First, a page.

by Natalie Lesnefsky
Natalie is wife to Ben, a youth pastor. They live in Louisiana, where they are raising their four kids and expecting another. Natalie is a blogger and works with Usborne books. You can find her on her blog, Instagram, and Facebook.
The question “are you going to have more children?” always feels kind of nosy. I know that those random strangers most likely mean no harm and are just curious since our hands are full with four children. They probably wonder if we knew how it happened ... or if we had a TV ... or if we just really liked gathering up the neighborhood children to take grocery shopping (so fun). I’m sure they were just trying to be helpful in the end.
But previously, that question always felt like it had an easy answer. That the decision to have children was in our hands. You see, we had four easy, smooth-sailing pregnancies and healthy babies. I think I was rocked into this naive baby bliss that miscarriage and loss were things that wouldn’t happen to us. That if we wanted another child, we could say “yes” and another baby would be in our arms. I had a skewed sense of control over the whole situation of motherhood.
Last fall, we found out we were expecting. We found out very early and within days, we miscarried. It wasn’t a physical miscarriage experience because it was so early. But mentally, I was so confused. The guilt for feeling sadness over the loss of that child was equal to the actual sadness! I wasn’t sure how to grieve.
A few months later, we were pregnant again. I was hopeful. A part of me felt like it couldn’t happen again, right? That for sure this time, everything would be fine. It had been fine for so many of our pregnancies! But at five weeks I miscarried, and this time I physically experienced the loss. It was devastating and it felt even more real this time. I felt like I had someone there whom we celebrated and already loved so much, and suddenly ... I was empty. The guilt of grieving this child was so intense. I had four children around me to hug as I cried — how could I have this pity party? In my head I knew that didn’t make sense, that I had every right to be upset over losing this life, but I wrestled with that guilt nonetheless. I was angry. I was confused. I didn’t know how to move forward. But we did. I shared a lot more this time and spoke about the baby we lost. And I think that made me feel that it wasn’t just a blur of a dream. That it had happened.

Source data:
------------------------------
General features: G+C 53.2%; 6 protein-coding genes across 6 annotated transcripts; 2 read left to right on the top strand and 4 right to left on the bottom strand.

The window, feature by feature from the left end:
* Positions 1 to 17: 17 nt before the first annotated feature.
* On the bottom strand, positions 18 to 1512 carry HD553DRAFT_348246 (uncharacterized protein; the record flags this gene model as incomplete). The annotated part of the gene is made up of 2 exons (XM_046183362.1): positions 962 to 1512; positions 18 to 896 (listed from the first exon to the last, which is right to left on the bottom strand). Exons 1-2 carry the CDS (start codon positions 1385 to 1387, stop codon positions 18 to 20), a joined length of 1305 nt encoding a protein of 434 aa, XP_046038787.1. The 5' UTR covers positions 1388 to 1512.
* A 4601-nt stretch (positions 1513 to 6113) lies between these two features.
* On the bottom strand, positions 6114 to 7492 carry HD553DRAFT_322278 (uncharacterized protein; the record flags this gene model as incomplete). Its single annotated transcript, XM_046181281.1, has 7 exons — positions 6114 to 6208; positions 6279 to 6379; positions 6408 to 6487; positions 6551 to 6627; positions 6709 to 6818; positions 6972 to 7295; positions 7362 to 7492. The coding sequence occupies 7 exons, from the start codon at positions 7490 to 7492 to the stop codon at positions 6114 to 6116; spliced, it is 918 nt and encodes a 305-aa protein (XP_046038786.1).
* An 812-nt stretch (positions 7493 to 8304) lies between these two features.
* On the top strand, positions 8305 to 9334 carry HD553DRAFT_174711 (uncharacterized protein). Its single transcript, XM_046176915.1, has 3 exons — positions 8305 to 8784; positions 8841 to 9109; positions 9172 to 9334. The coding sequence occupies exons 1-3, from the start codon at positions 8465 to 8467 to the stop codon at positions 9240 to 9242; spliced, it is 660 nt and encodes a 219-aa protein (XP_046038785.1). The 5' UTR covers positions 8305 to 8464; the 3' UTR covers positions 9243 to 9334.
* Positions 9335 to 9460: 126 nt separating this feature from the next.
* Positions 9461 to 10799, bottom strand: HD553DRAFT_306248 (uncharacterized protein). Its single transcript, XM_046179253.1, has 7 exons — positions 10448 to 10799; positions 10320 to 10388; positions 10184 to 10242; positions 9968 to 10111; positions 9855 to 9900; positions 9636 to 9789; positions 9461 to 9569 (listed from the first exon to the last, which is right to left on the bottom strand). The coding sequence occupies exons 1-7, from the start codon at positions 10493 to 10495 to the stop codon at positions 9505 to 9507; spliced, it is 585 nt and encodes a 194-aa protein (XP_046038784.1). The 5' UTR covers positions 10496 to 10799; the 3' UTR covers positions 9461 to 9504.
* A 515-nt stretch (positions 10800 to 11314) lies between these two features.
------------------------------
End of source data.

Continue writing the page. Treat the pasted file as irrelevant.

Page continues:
A few months later, we were pregnant again. Fear immediately set in. I thought I was constantly throwing up from the anxiety I felt over possibly miscarrying. But it ended up that I had horrible morning/all day sickness from the start. Once I separated the two in my mind, I started to actively set aside fear and just take each day at a time.
We tried to celebrate this life in me and be hopeful! But wow, how differently we experienced this pregnancy compared to our first. I was almost scared to picture life with this baby ... afraid to think about genders or baby names ... afraid that I would be crushed with loss again. But with every day I grew stronger, trusting in God. In moments when I was fearful, I said out loud “Jesus, I trust in you.”
My Sophia, who is 8, loves saying that prayer. She says it every night! And it’s been my constant prayer through these first weeks. I’ve never been so thankful to be throwing up. Every moment I feel sick, which is almost constantly, I thank God for this little blessing of a sign that things are progressing. When we had our ultrasound, I sobbed when they showed me the steady, strong heartbeat.
As we move forward with this pregnancy, I know that any day we could lose this baby, too. But I am stronger than I was before ... and as each day passes I will find more peace, even in my sadness.
If you have miscarried, I encourage you to talk about it. Speak it. Share your heart and the sadness you feel, because you are not alone. Someone you know is most likely feeling the exact same emotions from their own miscarriage. Losing a child in pregnancy is so very common. More common than I even realized before I had my own. And it needs to be talked about more because so many women are suffering in silence and trying to “handle it” on their own when they don’t need to.
All of our stories might not be the same, but we all share something in common. We fell in love, and lost that someone. I felt such comfort in the words a friend shared with me: “You might not get to raise this baby here on earth, but you can have it in your arms one day in Heaven.”
Motherhood is not meant to be done alone. We need each other. In the moments we are joyful and celebrate ... and in the moments we grieve and comfort. I wanted to share our experience as we enter this pregnancy, after two miscarriages, because I have learned so much. I have grown in empathy for those who have miscarried and lost a baby. I have grown in understanding for what it means to choose joy and hope even when you are scared and hurt from the past. But most of all, I’ve learned what to say when people ask me if we will have another baby. I tell them, we would love to have another child.
We see the faces and hearts of our children in front of us, and know that, if possible, another little one of them would be a blessing to our family. Bring on the crazy. Bring on the joy. Bring on the sacrifices that come with parenthood. It’s amazing being a part of this. We’ve lost two babies. We will never get to hold them close and watch them grow. So to be able to have another would make us the lucky ones.